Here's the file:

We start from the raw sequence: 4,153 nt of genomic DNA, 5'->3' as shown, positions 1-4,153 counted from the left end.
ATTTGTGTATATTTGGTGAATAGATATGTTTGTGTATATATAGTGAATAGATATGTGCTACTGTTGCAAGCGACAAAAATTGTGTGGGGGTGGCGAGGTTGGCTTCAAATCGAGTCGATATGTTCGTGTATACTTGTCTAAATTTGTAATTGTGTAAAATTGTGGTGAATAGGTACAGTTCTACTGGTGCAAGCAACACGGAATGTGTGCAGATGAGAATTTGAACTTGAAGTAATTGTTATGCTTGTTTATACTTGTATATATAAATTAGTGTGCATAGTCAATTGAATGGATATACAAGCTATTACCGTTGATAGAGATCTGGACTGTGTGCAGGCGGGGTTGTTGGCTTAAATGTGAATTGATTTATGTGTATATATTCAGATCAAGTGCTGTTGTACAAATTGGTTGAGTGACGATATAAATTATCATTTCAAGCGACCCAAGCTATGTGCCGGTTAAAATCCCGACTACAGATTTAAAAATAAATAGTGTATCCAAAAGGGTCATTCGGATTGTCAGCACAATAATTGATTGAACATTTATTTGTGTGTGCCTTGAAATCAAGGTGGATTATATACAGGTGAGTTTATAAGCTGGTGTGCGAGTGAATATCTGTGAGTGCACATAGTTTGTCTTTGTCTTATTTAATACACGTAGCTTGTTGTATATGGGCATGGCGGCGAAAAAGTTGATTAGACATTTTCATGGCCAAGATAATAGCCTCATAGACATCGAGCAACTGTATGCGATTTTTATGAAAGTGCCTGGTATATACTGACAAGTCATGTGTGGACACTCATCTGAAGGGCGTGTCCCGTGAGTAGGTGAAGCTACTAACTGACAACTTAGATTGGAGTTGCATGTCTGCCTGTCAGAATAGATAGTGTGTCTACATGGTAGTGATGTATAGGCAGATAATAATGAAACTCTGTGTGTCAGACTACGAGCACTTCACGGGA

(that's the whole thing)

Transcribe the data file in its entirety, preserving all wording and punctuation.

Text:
We start from the raw sequence: 4,153 nt of genomic DNA, 5'->3' as shown, positions 1-4,153 counted from the left end.
ATTTGTGTATATTTGGTGAATAGATATGTTTGTGTATATATAGTGAATAGATATGTGCTACTGTTGCAAGCGACAAAAATTGTGTGGGGGTGGCGAGGTTGGCTTCAAATCGAGTCGATATGTTCGTGTATACTTGTCTAAATTTGTAATTGTGTAAAATTGTGGTGAATAGGTACAGTTCTACTGGTGCAAGCAACACGGAATGTGTGCAGATGAGAATTTGAACTTGAAGTAATTGTTATGCTTGTTTATACTTGTATATATAAATTAGTGTGCATAGTCAATTGAATGGATATACAAGCTATTACCGTTGATAGAGATCTGGACTGTGTGCAGGCGGGGTTGTTGGCTTAAATGTGAATTGATTTATGTGTATATATTCAGATCAAGTGCTGTTGTACAAATTGGTTGAGTGACGATATAAATTATCATTTCAAGCGACCCAAGCTATGTGCCGGTTAAAATCCCGACTACAGATTTAAAAATAAATAGTGTATCCAAAAGGGTCATTCGGATTGTCAGCACAATAATTGATTGAACATTTATTTGTGTGTGCCTTGAAATCAAGGTGGATTATATACAGGTGAGTTTATAAGCTGGTGTGCGAGTGAATATCTGTGAGTGCACATAGTTTGTCTTTGTCTTATTTAATACACGTAGCTTGTTGTATATGGGCATGGCGGCGAAAAAGTTGATTAGACATTTTCATGGCCAAGATAATAGCCTCATAGACATCGAGCAACTGTATGCGATTTTTATGAAAGTGCCTGGTATATACTGACAAGTCATGTGTGGACACTCATCTGAAGGGCGTGTCCCGTGAGTAGGTGAAGCTACTAACTGACAACTTAGATTGGAGTTGCATGTCTGCCTGTCAGAATAGATAGTGTGTCTACATGGTAGTGATGTATAGGCAGATAATAATGAAACTCTGTGTGTCAGACTACGAGCACTTCACGGGA